The Norwegian Court of Appeal (Borgarting lagmannsrett) recently handed down a decision on the question of Choice of law regarding the limitation period for money claims. The decision (Borgarting lagmannsrett (kjennelse)) is dated 2007-05-28, published in LH-2007-75346, and is retrievable from here.
Parties, facts and contentions
The plaintiff and distrainer, Østjydske Bank AS, domiciled in Denmark, served the defendant and distrainee, Joan Anni Myhre, domiciled in Norway, with a subpoena in a Norwegian Court of First Instance (Oslo byfogdembete), with the object of action to ask the court to force the defendant, by the seizure and detention of personal property, to perform an obligation to pay overdue loan of money, where upon the Court issued a distress warrant. Before the seizure was carried out, the defendant claimed the loan of money had been repaid so there subsequently was nothing to seize, where upon the Norwegian Court of First Instance reversed its first ruling. In response, the plaintiff appealed to the Court of Appeal and contended, in response to the defendant´s secondary argument, that the Danish law, on the limitation period for money claims with a limitation period of 5 years, was applicable, and, that in accordance with that law, the plaintiff still had the right to demand performance of payment since the limitation period to demand such performance was not exceeded. By contrast, the defendant contended in her secondary argument that Norwegian law, on the limitation period for money claims with a limitation period of 3 years, was applicable, and, that in accordance with that law, the plaintiff no longer had the right to demand performance of payment since the limitation period to demand such performance had been exceeded. This case note will solely venture into the question of the limitation period for money claims since only that question involved an issue of private international law.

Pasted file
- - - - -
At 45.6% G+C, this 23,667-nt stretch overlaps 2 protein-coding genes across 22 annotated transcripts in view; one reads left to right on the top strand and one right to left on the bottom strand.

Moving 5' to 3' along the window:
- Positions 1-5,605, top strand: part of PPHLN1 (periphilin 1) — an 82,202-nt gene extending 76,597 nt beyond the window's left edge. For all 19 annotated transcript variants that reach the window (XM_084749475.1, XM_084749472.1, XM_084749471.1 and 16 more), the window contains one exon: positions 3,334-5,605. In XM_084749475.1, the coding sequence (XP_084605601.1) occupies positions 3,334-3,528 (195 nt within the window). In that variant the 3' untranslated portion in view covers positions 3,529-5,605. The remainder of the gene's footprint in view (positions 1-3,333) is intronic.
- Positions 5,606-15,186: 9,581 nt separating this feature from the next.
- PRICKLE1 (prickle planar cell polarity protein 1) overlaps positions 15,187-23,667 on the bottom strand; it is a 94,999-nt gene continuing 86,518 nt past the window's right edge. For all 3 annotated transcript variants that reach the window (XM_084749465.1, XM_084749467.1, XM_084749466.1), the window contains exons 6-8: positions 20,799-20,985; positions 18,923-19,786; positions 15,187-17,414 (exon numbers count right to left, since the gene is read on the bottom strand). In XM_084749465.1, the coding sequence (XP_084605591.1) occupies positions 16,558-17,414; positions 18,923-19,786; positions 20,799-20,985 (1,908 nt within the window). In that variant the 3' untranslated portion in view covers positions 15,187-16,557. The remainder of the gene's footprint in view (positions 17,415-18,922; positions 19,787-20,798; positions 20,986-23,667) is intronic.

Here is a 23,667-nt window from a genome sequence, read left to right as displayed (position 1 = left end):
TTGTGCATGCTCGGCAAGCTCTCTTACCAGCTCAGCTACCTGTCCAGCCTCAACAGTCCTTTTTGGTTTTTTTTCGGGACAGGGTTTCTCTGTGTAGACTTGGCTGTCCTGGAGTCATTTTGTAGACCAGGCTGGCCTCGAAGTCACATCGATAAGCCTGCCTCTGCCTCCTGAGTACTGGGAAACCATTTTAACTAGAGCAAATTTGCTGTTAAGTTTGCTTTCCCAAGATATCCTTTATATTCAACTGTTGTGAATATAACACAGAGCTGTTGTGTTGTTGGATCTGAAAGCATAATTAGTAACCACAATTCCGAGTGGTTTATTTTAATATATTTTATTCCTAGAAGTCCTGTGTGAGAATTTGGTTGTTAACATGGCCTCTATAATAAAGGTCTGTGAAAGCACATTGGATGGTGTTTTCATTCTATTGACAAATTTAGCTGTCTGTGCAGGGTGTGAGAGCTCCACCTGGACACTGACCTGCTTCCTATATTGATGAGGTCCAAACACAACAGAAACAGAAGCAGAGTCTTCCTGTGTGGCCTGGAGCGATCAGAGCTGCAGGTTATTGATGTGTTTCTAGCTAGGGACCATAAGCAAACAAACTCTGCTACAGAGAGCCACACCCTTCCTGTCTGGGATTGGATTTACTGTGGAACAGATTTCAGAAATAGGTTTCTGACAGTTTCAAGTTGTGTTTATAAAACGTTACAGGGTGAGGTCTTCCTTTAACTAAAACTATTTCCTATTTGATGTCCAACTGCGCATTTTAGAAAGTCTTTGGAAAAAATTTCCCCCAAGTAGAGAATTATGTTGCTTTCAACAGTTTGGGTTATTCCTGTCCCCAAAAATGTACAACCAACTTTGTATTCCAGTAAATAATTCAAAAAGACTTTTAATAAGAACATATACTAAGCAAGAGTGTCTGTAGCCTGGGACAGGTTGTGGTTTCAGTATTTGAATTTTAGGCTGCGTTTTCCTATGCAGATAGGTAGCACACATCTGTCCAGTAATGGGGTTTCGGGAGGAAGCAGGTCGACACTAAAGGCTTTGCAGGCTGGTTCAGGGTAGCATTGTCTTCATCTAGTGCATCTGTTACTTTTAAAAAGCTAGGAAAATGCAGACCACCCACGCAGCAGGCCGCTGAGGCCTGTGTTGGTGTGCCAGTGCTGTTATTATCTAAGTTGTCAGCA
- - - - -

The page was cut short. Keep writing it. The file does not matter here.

Ratio decidendi of the Norwegian Court of Appeal
The Norwegian Court of Appeal, succinct in its ruling, stated that in an international contractual legal relationship, the starting point for the parties to resolve the question of choice of law, is the party autonomy. Since neither of the disputing parties contended the parties had made a choice of law in accordance with the rules of private international law and its rules for the party autonomy, the question of choice of law had to be answered in accordance with the Norwegian private international law and its individualising method after which the applicable law is designated in accordance with the State to which the contractual relationship has the most significant or strongest connection. Considering that the case at hand involved a loan from a Danish Bank to a person domiciled in Denmark at the time when the loan was granted, it followed from the individualising method that Danish law was applicable.